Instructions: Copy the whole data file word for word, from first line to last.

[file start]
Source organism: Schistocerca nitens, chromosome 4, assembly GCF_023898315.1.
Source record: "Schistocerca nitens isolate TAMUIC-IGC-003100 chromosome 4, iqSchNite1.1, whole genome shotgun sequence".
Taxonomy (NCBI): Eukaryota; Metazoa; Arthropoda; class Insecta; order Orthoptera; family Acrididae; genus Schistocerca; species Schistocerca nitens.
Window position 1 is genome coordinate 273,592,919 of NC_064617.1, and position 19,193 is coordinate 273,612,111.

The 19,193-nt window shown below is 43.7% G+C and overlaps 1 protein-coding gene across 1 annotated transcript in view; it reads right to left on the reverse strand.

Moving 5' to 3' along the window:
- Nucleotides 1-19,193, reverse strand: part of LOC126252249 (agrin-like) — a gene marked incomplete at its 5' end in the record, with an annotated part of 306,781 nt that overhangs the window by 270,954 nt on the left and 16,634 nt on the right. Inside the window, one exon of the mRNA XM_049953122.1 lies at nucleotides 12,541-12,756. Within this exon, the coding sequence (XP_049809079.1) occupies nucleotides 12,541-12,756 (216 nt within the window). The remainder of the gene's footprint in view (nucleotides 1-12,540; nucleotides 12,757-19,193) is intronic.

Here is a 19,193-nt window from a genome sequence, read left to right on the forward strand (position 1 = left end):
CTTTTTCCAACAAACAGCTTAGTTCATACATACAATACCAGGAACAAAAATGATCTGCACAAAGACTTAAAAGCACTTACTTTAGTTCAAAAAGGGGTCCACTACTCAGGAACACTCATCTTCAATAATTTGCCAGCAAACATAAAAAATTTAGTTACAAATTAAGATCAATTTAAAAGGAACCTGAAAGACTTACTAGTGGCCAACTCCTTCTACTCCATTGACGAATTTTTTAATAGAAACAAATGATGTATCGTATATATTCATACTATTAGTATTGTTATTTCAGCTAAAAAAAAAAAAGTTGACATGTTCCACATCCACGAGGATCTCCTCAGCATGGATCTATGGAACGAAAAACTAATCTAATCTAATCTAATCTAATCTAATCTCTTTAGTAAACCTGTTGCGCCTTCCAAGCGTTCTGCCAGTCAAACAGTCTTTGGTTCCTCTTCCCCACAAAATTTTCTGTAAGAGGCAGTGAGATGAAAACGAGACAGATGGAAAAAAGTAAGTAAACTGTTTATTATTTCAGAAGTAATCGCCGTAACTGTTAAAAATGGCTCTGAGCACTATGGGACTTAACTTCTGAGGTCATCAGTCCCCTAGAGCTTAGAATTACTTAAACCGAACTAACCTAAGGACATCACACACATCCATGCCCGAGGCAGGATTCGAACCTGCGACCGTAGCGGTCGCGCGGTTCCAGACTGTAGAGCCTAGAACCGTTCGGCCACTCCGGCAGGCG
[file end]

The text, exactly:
Source organism: Schistocerca nitens, chromosome 4, assembly GCF_023898315.1.
Source record: "Schistocerca nitens isolate TAMUIC-IGC-003100 chromosome 4, iqSchNite1.1, whole genome shotgun sequence".
Taxonomy (NCBI): Eukaryota; Metazoa; Arthropoda; class Insecta; order Orthoptera; family Acrididae; genus Schistocerca; species Schistocerca nitens.
Window position 1 is genome coordinate 273,592,919 of NC_064617.1, and position 19,193 is coordinate 273,612,111.

The 19,193-nt window shown below is 43.7% G+C and overlaps 1 protein-coding gene across 1 annotated transcript in view; it reads right to left on the reverse strand.

Moving 5' to 3' along the window:
- Nucleotides 1-19,193, reverse strand: part of LOC126252249 (agrin-like) — a gene marked incomplete at its 5' end in the record, with an annotated part of 306,781 nt that overhangs the window by 270,954 nt on the left and 16,634 nt on the right. Inside the window, one exon of the mRNA XM_049953122.1 lies at nucleotides 12,541-12,756. Within this exon, the coding sequence (XP_049809079.1) occupies nucleotides 12,541-12,756 (216 nt within the window). The remainder of the gene's footprint in view (nucleotides 1-12,540; nucleotides 12,757-19,193) is intronic.

Here is a 19,193-nt window from a genome sequence, read left to right on the forward strand (position 1 = left end):
CTTTTTCCAACAAACAGCTTAGTTCATACATACAATACCAGGAACAAAAATGATCTGCACAAAGACTTAAAAGCACTTACTTTAGTTCAAAAAGGGGTCCACTACTCAGGAACACTCATCTTCAATAATTTGCCAGCAAACATAAAAAATTTAGTTACAAATTAAGATCAATTTAAAAGGAACCTGAAAGACTTACTAGTGGCCAACTCCTTCTACTCCATTGACGAATTTTTTAATAGAAACAAATGATGTATCGTATATATTCATACTATTAGTATTGTTATTTCAGCTAAAAAAAAAAAAGTTGACATGTTCCACATCCACGAGGATCTCCTCAGCATGGATCTATGGAACGAAAAACTAATCTAATCTAATCTAATCTAATCTAATCTCTTTAGTAAACCTGTTGCGCCTTCCAAGCGTTCTGCCAGTCAAACAGTCTTTGGTTCCTCTTCCCCACAAAATTTTCTGTAAGAGGCAGTGAGATGAAAACGAGACAGATGGAAAAAAGTAAGTAAACTGTTTATTATTTCAGAAGTAATCGCCGTAACTGTTAAAAATGGCTCTGAGCACTATGGGACTTAACTTCTGAGGTCATCAGTCCCCTAGAGCTTAGAATTACTTAAACCGAACTAACCTAAGGACATCACACACATCCATGCCCGAGGCAGGATTCGAACCTGCGACCGTAGCGGTCGCGCGGTTCCAGACTGTAGAGCCTAGAACCGTTCGGCCACTCCGGCAGGCG